i like the thought of sin as system…in some ways it fits very well with where i am thanks to yoder and hauerwas these days.

    the gospel is more a change of politics than a belief in a system of propositions. it is a call to a new polis…a new community…a people set apart. that seems to be hauerwas as i understand him (read: resident aliens)

    the thought that it is these powers, principalities that will be destroyed…aka the systems of evil. i like that. i like hauerwas’ aproach to ecclesiology, which i think fits well with your thinking. the church exists as a counterculture, i.e. resident aliens “you are not of this world”. we are here to call people into a new community that lives radically different from the world.

    however, i don’t think i am willing to push this to a universalism. perhaps it’s my influence from western penal system and hearing nothing but the substitutionary image of the atonement growing up, but still there is a part in me that believes God will hold individuals to account. corporations are not simply entities that exist apart from human involvement…humans may be influenced by “demons, satan whatever term you like” but it is still humans making evil decisions. those who work against God’s call to humans to live as Christ trample Christ’s blood.

    anyways, that’s me. at least for now. pitty i’m not as radical-orthodox as i’d thought/hoped. :)

    tom

  3. Ah, just wait Tom my friend. I think I can defend universalism in a way that does justice to individual accountability and the idea of final judgment.

    I had a good laugh the other day when all my thoughts about this (probably from the last half dozen years) came together. One thought followed another, “Holy hell, I think I’m a universalist! … Holy hell, I think I’m a heretic!”

    Hauerwas and Yoder have been influential on me in this regard as well, as have the liberation theologians. I think I owe more to Moltmann and Wright though. For the idea on powers and principalities I am indebted to Stringfellow (“An Ethic for Christians and Other Aliens in a Strange Land”). I think there’s some Tertullian mixed in with the whole original sin idea as well. I’m pretty sure it was already way back in his day that this idea surfaced. Don’t you love/hate it when you think you’ve come up with a ground-breaking new idea only to discover that idea actually goes all the way back to the early church?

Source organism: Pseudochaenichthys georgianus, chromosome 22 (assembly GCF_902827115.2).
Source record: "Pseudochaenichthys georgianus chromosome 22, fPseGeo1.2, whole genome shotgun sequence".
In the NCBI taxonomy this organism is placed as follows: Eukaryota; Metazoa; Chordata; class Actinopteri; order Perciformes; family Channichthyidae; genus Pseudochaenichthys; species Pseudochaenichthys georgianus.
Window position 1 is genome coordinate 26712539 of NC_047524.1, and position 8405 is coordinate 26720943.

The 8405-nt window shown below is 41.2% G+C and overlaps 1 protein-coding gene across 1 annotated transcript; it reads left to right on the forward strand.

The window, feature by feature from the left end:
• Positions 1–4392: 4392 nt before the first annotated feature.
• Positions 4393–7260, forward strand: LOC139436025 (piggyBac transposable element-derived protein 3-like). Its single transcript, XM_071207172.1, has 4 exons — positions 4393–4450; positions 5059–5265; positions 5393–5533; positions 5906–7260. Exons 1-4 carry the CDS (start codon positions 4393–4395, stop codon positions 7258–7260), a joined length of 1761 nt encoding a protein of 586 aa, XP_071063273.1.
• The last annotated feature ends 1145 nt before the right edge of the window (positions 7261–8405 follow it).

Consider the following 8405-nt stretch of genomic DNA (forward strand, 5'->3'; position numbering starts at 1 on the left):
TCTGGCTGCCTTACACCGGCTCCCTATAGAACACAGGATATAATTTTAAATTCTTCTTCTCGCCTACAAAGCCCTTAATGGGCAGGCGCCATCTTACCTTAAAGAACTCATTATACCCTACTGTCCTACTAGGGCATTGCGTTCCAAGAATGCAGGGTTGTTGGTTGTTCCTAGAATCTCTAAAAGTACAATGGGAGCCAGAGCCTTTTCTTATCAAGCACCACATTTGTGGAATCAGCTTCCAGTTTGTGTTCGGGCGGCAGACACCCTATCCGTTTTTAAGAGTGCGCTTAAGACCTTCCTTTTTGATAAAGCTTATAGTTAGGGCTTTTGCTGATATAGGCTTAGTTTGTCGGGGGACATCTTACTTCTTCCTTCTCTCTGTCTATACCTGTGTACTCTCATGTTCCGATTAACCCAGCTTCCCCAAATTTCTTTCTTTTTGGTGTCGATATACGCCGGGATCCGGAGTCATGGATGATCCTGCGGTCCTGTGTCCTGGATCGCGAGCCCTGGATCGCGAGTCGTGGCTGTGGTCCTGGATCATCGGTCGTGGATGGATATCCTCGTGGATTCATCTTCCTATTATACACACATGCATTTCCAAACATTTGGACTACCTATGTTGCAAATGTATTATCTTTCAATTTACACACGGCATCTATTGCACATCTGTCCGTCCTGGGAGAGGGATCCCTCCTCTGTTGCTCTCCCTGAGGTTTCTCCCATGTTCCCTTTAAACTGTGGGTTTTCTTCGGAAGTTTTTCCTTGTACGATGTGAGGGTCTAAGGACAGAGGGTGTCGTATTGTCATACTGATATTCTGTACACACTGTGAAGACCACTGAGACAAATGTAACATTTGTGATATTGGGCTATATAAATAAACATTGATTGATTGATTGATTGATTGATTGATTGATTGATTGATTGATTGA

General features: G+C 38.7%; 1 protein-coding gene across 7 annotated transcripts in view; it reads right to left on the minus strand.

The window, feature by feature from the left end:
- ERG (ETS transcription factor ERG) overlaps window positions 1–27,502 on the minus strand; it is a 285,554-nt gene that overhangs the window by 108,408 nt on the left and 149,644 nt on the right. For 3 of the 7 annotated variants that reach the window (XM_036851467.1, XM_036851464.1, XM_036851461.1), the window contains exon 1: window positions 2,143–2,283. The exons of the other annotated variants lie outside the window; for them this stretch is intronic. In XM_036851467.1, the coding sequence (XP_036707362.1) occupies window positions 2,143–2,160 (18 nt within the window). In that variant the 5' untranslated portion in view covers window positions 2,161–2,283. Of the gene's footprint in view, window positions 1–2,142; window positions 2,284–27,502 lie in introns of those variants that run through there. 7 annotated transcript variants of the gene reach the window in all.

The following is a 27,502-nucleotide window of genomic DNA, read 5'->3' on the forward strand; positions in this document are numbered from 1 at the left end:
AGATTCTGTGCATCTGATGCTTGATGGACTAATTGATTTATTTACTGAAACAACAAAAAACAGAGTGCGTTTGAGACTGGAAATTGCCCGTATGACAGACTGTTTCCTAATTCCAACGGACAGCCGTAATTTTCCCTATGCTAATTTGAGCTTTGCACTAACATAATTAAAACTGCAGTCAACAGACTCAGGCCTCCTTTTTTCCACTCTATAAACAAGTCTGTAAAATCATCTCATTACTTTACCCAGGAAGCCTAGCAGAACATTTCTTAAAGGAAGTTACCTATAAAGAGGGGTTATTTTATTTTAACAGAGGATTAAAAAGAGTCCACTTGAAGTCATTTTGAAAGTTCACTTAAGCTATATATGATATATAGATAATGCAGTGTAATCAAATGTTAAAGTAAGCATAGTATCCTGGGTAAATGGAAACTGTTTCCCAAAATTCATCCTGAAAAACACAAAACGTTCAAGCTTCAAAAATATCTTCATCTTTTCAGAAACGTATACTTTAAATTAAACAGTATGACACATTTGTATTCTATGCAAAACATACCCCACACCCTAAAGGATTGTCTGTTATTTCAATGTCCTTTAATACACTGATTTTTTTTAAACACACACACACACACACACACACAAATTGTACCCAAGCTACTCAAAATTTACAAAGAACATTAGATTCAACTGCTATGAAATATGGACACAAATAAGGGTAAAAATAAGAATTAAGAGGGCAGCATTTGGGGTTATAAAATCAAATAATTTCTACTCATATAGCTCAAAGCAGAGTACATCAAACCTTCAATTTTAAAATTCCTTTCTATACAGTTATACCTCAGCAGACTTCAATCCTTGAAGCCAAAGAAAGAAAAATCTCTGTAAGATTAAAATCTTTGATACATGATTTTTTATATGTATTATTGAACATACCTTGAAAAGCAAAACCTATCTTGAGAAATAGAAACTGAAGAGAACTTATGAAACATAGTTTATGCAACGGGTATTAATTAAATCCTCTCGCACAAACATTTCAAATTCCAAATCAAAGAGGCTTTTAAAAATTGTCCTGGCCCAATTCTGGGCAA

Oh, and the email is coming. I noticed you typed, “that ASSide”. Intentional? Probably… you bastard!

  4. Deep. Man, I’ve read this about five times and it’s still blowing my mind. I love the stuff you write. Here’s two questions that I’m looking for a short summary on, you can email me if you want: Whay must we suffer for others? Why must we suffer with others? Scriptural references are good.

    Sorry my comments aren’t as frequent or as loving as Jude’s :) I don’t do feelings.

  5. Sorry, that last one was from Abe

  6. I love what you have to say, and want so desperately to believe it, but i cant get over stuff like when Jesus give the parable of the wheat and weeds, “Let both grow together until the harvest. Then I will tell the harvesters to sort out the weeds and burn them and to put the wheat into the barn.” Later, explaining this parable, He goes on “I, the Son of Man, will send my angels, and they will remove from my Kingdom everything that causes evil and all who do evil, and they will throw them into the furnace and burn them.” Doesnt this speak of a judgement where God will “throw them into the furnace”? (Matthew 13)
    What youre saying makes so much sense, and, i think, fits so much better with God’s character, and many of the other teachings of Christ regarding unconditional love, but I dont see how verses like above can be interpreted other than a judgment involving condemnation.